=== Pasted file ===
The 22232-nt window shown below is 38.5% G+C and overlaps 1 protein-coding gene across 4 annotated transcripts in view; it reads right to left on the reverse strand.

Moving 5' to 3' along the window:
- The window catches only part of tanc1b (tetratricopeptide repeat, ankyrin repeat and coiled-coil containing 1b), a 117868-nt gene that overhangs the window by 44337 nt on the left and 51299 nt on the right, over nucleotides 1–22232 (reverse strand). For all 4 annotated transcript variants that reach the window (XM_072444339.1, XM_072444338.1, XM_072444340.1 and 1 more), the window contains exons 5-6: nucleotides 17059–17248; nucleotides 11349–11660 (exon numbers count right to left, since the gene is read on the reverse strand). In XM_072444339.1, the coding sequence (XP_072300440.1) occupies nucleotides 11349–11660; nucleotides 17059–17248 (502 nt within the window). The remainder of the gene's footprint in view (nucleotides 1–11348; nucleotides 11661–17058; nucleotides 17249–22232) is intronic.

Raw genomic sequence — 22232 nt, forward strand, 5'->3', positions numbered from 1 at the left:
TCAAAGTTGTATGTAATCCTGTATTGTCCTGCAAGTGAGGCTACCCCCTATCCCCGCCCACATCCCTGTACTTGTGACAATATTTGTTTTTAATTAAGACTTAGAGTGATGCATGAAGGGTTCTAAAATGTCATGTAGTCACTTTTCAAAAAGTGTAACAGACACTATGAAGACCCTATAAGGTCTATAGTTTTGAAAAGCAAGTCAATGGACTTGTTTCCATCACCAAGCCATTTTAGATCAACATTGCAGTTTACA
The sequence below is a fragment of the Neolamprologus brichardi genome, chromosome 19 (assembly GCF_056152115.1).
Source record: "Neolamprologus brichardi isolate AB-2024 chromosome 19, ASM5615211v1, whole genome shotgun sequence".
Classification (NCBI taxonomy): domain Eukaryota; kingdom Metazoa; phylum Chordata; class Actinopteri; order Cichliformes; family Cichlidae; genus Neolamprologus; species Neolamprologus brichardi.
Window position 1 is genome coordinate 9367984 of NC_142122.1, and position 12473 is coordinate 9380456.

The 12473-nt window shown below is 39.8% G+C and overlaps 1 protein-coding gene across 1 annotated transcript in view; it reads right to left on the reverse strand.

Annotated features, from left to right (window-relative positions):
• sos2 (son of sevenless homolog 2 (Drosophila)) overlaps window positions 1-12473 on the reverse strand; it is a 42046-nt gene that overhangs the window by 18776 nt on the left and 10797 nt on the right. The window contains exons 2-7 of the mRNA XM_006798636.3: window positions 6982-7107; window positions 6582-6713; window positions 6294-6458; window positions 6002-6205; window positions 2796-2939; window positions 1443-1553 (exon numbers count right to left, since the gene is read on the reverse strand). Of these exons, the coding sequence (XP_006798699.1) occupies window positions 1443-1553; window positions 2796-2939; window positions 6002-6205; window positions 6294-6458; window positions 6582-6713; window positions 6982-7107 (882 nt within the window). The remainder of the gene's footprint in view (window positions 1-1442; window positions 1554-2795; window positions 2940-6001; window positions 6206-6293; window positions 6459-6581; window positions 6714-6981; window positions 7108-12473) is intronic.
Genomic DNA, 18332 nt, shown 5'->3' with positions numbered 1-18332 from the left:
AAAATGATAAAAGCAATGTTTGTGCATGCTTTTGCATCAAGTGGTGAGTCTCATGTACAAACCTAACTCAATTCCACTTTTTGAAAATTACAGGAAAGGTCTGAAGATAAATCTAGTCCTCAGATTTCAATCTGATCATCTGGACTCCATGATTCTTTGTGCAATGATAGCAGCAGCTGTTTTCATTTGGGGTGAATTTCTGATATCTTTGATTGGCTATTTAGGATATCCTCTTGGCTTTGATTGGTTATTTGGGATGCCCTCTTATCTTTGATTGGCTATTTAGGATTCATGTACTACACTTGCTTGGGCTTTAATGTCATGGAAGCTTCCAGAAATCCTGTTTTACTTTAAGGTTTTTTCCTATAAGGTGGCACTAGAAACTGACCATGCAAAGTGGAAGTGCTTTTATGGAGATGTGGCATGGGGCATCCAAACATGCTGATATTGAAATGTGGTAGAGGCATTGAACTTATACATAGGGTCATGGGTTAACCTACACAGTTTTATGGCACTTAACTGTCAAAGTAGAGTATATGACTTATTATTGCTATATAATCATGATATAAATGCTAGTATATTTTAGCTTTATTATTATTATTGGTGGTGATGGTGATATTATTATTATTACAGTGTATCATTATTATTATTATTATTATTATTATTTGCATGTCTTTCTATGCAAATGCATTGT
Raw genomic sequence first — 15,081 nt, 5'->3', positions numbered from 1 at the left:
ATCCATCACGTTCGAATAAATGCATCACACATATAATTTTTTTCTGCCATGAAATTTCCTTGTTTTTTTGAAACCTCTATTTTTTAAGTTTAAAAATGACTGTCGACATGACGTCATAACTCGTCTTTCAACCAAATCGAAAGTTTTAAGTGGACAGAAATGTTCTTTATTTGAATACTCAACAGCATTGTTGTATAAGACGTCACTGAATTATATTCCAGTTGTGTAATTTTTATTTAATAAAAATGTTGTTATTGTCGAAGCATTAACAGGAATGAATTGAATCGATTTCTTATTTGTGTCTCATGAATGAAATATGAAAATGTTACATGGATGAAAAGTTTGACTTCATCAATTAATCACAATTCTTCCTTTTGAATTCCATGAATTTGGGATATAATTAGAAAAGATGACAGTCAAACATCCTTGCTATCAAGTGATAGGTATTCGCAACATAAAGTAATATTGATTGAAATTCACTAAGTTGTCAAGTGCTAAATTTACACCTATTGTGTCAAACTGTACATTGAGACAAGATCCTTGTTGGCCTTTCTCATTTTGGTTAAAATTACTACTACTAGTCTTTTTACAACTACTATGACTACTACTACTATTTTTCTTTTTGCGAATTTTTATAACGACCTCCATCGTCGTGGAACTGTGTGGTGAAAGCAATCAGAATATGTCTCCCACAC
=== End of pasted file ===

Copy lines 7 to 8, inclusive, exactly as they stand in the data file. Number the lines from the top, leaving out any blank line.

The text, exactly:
Source record: "Neolamprologus brichardi isolate AB-2024 chromosome 19, ASM5615211v1, whole genome shotgun sequence".
Classification (NCBI taxonomy): domain Eukaryota; kingdom Metazoa; phylum Chordata; class Actinopteri; order Cichliformes; family Cichlidae; genus Neolamprologus; species Neolamprologus brichardi.